Given a number of facts that allegedly underpin count 9 are still in issue, in my view the photos of injuries are admissible in the usual course. The fact that the injuries are not in dispute but the number or types of blows are, does not make the photos of the complainant’s injuries inadmissible. In Raabe the Court of Criminal Appeal (QLD) rejected the proposition that removal of an issue at trial by virtue of an admission of fact renders the proposed evidence irrelevant. The photos are clearly probative, not only of the injuries themselves but also of the mode of injury. They are not improperly prejudicial.
 On behalf of the accused objection was taken to medical evidence sought to be led about the likelihood of scarring around the anus and the potential for the anus to heal. No genital examination of the complainant was conducted. The evidence is general medical opinion on the subject. It was argued that if the accused denied the occurrence of the incidents, the medical evidence cannot render the occurrence of anal intercourse more probable. Further, it was suggested the proposed evidence invites speculation on why there is no medical evidence, which is prejudicial to the accused.
 Given the allegations are of non-consensual anal intercourse, in the context of this case, the evidence concerning the likelihood of scarring and the potential for the anus to heal are matters that fall out of the experience of the ordinary person and are amenable to an expert medical opinion. The opinion is likely to be relevant to a number of issues, depending on how the evidence unfolds. It has a capacity to explain why there is no injury that without the medical evidence the jury might expect to be present; it will assist the jury to assess the complainant’s evidence about discomfort and blood after the alleged incidents and it assists to explain why no medical examination of the anus was conducted on the complainant. Rather than inviting speculation against the accused’s interests, in my view the evidence will tend to stop speculation about injury and is useful in the context of this case. I would not exclude it.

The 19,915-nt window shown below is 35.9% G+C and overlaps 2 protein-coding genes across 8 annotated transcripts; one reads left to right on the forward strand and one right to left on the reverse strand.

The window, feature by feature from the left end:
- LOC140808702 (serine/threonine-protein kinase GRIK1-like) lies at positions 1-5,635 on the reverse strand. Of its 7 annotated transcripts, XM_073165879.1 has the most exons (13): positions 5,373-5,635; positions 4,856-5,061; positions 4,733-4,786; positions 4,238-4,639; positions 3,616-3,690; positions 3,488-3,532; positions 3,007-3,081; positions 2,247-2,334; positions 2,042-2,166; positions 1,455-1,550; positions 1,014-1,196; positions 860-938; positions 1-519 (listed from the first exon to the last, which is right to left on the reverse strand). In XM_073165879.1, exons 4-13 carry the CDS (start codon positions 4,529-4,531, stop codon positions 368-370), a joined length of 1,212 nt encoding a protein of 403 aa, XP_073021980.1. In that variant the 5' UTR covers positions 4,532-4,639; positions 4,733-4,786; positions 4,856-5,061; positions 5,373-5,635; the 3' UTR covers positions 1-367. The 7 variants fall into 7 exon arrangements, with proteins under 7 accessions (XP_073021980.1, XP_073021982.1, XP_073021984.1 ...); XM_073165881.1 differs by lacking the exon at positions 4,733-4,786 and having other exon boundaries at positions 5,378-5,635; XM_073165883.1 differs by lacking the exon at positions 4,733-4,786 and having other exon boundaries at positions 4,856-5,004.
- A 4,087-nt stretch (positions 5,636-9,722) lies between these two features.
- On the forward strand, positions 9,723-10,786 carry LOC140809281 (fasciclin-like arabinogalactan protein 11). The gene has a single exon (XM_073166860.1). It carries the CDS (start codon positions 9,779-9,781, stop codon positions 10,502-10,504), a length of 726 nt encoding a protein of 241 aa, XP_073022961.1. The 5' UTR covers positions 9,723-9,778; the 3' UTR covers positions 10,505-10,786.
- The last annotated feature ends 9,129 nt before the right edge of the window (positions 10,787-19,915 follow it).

These reasons will be forwarded to both Counsel prior to the commencement of the trial.
 (1998) 192 CLR 159.
 R v Broyles  3 S.C.R. 595.
 (2003) 13 NTLR 91.
 I was taken to R v Belford and Bound  QCA 43. Eg R v M  QCA 486; R v Burt (2006) 1 QD R 28; The Queen v Franklin  VSC 217; R v Lieske  ACTSC 97; R v Roba (2000) 110 A Crim R 245; Dewhurst (2001) 122 A Crim R 403; Vale v The Queen  WASCA 21; Juric (2002) 12 A Crim R 403.
 28 June 2011; 4 July 2011 at para 33.
 (1998) 76 SASR 56.
 (2008) 235 CLR 334.
 HML v The Queen (2008) 235 CLR 334 at para 295; Stuart v The Queen  NTCCA 16.
 Raabe (1985) 14 A Crim R 381.